The Pan American Society for Pigment Cell Research is a scientific society which investigates the workings of cells which control pigmentation in living things. The society is highly active, with meetings once a year bringing clinicians, developmental biologists, biochemists, immunologists, cell biologists, molecular biologists, chemists, physicists and other researchers together to explore their findings in the field of pigment studies.
Many people take for granted the fact that living things contain a huge variety of colors. That variety is controlled by the cells which produce biological pigments. The molecules which provide the color work by absorbing only some of the sun’s wavelengths, reflecting the others back into the eyes of the observers. The reflected light is what we see, and the reflected wavelength of light registers as certain colors in our brain.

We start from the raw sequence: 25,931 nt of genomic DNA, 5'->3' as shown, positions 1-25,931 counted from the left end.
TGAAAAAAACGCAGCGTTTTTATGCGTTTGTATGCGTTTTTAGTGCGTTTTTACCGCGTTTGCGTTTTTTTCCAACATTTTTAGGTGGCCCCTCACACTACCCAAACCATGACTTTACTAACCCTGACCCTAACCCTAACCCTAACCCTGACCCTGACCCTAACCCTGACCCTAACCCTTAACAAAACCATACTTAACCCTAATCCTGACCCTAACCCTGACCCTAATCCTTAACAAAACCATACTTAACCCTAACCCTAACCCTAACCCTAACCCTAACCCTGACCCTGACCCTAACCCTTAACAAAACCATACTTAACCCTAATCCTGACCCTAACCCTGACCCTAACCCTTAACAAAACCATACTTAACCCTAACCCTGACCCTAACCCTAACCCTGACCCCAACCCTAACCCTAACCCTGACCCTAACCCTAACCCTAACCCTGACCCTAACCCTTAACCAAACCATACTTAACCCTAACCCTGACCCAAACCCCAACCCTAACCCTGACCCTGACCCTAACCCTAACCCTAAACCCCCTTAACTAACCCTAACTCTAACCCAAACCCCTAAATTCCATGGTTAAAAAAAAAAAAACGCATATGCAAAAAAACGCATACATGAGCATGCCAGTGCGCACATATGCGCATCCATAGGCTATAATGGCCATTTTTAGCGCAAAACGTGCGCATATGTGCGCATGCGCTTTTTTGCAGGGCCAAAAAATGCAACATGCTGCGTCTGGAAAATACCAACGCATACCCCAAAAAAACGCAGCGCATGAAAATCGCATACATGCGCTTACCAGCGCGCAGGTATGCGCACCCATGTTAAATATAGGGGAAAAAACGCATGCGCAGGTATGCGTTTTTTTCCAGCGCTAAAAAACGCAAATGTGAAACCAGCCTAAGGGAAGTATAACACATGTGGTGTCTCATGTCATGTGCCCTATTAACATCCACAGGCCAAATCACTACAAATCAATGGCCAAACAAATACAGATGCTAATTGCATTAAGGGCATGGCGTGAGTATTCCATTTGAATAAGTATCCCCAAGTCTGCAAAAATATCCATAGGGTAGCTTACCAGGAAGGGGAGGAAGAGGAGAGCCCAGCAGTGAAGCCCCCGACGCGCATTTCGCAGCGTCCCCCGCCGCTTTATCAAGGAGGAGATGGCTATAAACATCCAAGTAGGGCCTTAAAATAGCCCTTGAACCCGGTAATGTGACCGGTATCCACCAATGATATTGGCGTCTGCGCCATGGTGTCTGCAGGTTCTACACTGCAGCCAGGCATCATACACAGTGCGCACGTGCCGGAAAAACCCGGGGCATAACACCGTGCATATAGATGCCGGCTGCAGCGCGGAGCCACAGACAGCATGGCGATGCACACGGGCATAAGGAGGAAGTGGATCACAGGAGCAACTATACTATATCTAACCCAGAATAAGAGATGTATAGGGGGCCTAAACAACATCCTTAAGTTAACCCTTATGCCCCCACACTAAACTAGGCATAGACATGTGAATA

In humans, however, the variety of colors reflected by our pigmentation is vastly limited, because mammals use melanins for their pigmentation. Melanins reflect wavelengths which translate into a narrow range of coloring including black, brown, red, yellow and gold. However, before you begin to feel jealous of birds and fish, please take note that melanins have other functions which are crucial for successful mammal living. Melanins play a role in camouflage, species and gender identification, heat exchange, and protection from what we now know is dangerous UV radiation.
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